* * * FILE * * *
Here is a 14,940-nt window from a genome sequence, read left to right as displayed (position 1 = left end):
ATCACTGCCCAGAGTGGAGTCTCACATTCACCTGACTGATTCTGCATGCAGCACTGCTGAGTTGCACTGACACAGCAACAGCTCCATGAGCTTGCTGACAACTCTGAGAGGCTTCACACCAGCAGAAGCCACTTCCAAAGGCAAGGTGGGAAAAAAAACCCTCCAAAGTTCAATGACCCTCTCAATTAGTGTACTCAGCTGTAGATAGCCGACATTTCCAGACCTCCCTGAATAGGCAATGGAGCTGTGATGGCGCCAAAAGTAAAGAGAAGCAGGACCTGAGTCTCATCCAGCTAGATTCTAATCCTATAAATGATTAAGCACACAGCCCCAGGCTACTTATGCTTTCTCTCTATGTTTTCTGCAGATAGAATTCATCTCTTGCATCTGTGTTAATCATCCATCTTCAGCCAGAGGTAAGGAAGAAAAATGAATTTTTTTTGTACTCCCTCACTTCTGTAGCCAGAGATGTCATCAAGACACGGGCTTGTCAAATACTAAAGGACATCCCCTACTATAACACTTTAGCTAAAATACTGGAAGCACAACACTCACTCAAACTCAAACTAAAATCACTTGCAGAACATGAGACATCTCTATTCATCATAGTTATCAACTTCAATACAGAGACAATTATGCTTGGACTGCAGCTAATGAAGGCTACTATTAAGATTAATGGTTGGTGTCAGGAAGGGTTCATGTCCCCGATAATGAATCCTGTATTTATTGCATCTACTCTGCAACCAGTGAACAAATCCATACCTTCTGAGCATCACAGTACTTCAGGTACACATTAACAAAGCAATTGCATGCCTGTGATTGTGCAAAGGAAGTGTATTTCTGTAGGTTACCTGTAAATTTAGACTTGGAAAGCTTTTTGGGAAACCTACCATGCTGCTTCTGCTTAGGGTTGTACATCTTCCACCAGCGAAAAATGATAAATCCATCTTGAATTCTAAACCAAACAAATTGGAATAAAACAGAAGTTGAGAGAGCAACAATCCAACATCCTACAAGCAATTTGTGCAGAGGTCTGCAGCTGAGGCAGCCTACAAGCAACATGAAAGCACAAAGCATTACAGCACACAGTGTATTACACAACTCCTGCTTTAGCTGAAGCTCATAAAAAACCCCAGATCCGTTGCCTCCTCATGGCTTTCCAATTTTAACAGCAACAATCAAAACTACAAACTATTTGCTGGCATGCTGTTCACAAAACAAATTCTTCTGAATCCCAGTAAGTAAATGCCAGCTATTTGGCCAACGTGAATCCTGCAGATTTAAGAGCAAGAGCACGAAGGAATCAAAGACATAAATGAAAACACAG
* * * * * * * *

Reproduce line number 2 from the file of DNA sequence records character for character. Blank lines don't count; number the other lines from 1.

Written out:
ATCACTGCCCAGAGTGGAGTCTCACATTCACCTGACTGATTCTGCATGCAGCACTGCTGAGTTGCACTGACACAGCAACAGCTCCATGAGCTTGCTGACAACTCTGAGAGGCTTCACACCAGCAGAAGCCACTTCCAAAGGCAAGGTGGGAAAAAAAACCCTCCAAAGTTCAATGACCCTCTCAATTAGTGTACTCAGCTGTAGATAGCCGACATTTCCAGACCTCCCTGAATAGGCAATGGAGCTGTGATGGCGCCAAAAGTAAAGAGAAGCAGGACCTGAGTCTCATCCAGCTAGATTCTAATCCTATAAATGATTAAGCACACAGCCCCAGGCTACTTATGCTTTCTCTCTATGTTTTCTGCAGATAGAATTCATCTCTTGCATCTGTGTTAATCATCCATCTTCAGCCAGAGGTAAGGAAGAAAAATGAATTTTTTTTGTACTCCCTCACTTCTGTAGCCAGAGATGTCATCAAGACACGGGCTTGTCAAATACTAAAGGACATCCCCTACTATAACACTTTAGCTAAAATACTGGAAGCACAACACTCACTCAAACTCAAACTAAAATCACTTGCAGAACATGAGACATCTCTATTCATCATAGTTATCAACTTCAATACAGAGACAATTATGCTTGGACTGCAGCTAATGAAGGCTACTATTAAGATTAATGGTTGGTGTCAGGAAGGGTTCATGTCCCCGATAATGAATCCTGTATTTATTGCATCTACTCTGCAACCAGTGAACAAATCCATACCTTCTGAGCATCACAGTACTTCAGGTACACATTAACAAAGCAATTGCATGCCTGTGATTGTGCAAAGGAAGTGTATTTCTGTAGGTTACCTGTAAATTTAGACTTGGAAAGCTTTTTGGGAAACCTACCATGCTGCTTCTGCTTAGGGTTGTACATCTTCCACCAGCGAAAAATGATAAATCCATCTTGAATTCTAAACCAAACAAATTGGAATAAAACAGAAGTTGAGAGAGCAACAATCCAACATCCTACAAGCAATTTGTGCAGAGGTCTGCAGCTGAGGCAGCCTACAAGCAACATGAAAGCACAAAGCATTACAGCACACAGTGTATTACACAACTCCTGCTTTAGCTGAAGCTCATAAAAAACCCCAGATCCGTTGCCTCCTCATGGCTTTCCAATTTTAACAGCAACAATCAAAACTACAAACTATTTGCTGGCATGCTGTTCACAAAACAAATTCTTCTGAATCCCAGTAAGTAAATGCCAGCTATTTGGCCAACGTGAATCCTGCAGATTTAAGAGCAAGAGCACGAAGGAATCAAAGACATAAATGAAAACACAG